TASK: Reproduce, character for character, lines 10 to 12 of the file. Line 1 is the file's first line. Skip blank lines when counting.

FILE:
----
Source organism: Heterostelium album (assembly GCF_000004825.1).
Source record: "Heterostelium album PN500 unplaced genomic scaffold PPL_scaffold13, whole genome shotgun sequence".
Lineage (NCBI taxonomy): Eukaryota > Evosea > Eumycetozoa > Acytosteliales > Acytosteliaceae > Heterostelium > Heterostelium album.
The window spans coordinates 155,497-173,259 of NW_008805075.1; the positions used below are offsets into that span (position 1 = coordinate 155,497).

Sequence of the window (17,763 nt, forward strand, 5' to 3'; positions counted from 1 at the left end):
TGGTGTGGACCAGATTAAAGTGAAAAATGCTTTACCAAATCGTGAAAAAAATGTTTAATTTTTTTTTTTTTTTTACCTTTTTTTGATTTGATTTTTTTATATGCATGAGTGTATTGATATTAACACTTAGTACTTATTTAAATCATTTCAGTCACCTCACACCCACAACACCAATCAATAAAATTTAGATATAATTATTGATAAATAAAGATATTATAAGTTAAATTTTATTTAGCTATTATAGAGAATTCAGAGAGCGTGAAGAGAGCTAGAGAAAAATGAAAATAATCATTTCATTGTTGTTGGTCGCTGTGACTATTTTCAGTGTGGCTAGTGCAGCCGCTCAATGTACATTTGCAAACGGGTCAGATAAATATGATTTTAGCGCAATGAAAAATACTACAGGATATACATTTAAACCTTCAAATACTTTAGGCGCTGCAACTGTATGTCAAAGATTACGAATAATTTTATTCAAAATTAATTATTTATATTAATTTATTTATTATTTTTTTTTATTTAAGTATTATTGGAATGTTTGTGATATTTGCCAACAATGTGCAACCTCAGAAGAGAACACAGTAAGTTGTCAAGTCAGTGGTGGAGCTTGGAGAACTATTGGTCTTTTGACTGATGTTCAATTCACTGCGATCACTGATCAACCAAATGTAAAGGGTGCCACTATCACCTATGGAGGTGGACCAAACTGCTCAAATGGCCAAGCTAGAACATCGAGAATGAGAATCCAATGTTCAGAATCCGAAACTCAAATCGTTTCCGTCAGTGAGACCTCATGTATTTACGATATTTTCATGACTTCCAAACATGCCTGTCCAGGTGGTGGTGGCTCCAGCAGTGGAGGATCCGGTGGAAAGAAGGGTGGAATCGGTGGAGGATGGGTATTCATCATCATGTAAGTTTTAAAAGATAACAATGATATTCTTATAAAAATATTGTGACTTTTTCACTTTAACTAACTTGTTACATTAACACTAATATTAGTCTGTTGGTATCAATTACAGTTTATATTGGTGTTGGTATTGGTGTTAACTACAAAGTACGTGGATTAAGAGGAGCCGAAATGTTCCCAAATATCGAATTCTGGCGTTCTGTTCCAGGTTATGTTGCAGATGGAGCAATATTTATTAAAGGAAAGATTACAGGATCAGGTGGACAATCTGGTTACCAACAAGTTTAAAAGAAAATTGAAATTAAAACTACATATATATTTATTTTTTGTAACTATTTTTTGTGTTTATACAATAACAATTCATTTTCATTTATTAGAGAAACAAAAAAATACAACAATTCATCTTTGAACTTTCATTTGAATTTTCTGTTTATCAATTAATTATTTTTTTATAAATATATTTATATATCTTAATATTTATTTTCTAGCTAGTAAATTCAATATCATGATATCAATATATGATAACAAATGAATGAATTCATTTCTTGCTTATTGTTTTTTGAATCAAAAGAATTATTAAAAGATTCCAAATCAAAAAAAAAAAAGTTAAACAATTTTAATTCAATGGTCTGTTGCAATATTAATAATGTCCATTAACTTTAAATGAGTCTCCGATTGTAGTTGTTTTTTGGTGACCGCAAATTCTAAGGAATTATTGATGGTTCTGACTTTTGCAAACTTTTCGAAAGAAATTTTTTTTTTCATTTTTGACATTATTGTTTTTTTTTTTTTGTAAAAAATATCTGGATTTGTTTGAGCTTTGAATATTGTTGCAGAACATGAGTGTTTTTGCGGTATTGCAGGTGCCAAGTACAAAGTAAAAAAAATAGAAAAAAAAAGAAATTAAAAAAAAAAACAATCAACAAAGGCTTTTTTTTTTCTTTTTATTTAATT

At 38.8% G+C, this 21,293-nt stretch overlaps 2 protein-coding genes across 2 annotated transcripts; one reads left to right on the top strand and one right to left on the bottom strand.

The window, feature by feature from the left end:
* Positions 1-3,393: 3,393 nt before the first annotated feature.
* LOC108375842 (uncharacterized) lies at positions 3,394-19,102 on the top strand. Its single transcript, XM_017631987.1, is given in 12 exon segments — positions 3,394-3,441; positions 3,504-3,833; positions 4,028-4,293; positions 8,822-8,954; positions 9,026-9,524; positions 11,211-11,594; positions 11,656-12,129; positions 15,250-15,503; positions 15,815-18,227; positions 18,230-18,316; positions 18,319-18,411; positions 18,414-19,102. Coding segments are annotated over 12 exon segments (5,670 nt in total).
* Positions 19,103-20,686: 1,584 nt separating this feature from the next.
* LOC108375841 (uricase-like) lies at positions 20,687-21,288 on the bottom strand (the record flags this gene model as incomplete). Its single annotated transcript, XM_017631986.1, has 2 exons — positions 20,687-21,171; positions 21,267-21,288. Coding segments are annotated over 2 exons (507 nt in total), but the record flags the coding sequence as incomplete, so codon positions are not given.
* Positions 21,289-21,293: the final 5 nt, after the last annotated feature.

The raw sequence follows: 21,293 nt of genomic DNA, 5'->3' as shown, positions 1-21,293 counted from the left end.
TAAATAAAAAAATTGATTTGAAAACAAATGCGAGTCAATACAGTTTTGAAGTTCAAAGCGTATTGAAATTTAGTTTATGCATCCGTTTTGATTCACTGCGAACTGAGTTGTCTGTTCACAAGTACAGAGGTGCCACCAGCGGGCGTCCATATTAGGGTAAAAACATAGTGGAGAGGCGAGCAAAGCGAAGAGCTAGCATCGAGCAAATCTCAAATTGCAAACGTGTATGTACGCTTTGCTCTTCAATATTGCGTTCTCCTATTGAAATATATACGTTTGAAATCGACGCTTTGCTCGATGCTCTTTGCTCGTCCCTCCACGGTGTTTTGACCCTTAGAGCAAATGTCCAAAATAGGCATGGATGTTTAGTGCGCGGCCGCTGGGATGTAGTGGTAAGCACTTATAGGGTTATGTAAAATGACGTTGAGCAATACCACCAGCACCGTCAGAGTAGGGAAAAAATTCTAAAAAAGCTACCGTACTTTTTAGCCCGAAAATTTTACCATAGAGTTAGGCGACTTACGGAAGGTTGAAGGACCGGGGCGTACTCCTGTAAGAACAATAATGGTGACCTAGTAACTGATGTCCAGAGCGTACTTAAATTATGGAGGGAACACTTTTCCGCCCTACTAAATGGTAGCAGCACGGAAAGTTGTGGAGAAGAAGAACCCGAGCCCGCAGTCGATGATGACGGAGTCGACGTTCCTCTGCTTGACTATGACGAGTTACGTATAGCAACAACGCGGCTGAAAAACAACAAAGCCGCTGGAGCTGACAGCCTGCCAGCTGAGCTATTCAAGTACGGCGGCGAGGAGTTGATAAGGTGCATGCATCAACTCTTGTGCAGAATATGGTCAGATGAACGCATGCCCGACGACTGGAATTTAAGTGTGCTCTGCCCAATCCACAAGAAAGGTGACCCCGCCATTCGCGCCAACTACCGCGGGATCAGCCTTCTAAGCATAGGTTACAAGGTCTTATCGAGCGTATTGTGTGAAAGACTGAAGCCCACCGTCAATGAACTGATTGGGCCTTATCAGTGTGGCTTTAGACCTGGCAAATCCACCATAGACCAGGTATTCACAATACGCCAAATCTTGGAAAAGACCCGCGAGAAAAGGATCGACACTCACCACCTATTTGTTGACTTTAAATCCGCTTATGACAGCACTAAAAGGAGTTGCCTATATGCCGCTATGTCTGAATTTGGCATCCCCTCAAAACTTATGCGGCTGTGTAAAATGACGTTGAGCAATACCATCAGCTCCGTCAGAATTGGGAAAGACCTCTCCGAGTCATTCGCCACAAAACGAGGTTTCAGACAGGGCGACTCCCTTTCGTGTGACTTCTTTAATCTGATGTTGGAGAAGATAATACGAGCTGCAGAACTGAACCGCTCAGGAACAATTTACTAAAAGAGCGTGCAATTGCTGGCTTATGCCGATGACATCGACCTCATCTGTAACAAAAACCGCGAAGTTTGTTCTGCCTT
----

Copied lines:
* LOC108375842 (uncharacterized) lies at positions 3,394-19,102 on the top strand. Its single transcript, XM_017631987.1, is given in 12 exon segments — positions 3,394-3,441; positions 3,504-3,833; positions 4,028-4,293; positions 8,822-8,954; positions 9,026-9,524; positions 11,211-11,594; positions 11,656-12,129; positions 15,250-15,503; positions 15,815-18,227; positions 18,230-18,316; positions 18,319-18,411; positions 18,414-19,102. Coding segments are annotated over 12 exon segments (5,670 nt in total).
* Positions 19,103-20,686: 1,584 nt separating this feature from the next.
* LOC108375841 (uricase-like) lies at positions 20,687-21,288 on the bottom strand (the record flags this gene model as incomplete). Its single annotated transcript, XM_017631986.1, has 2 exons — positions 20,687-21,171; positions 21,267-21,288. Coding segments are annotated over 2 exons (507 nt in total), but the record flags the coding sequence as incomplete, so codon positions are not given.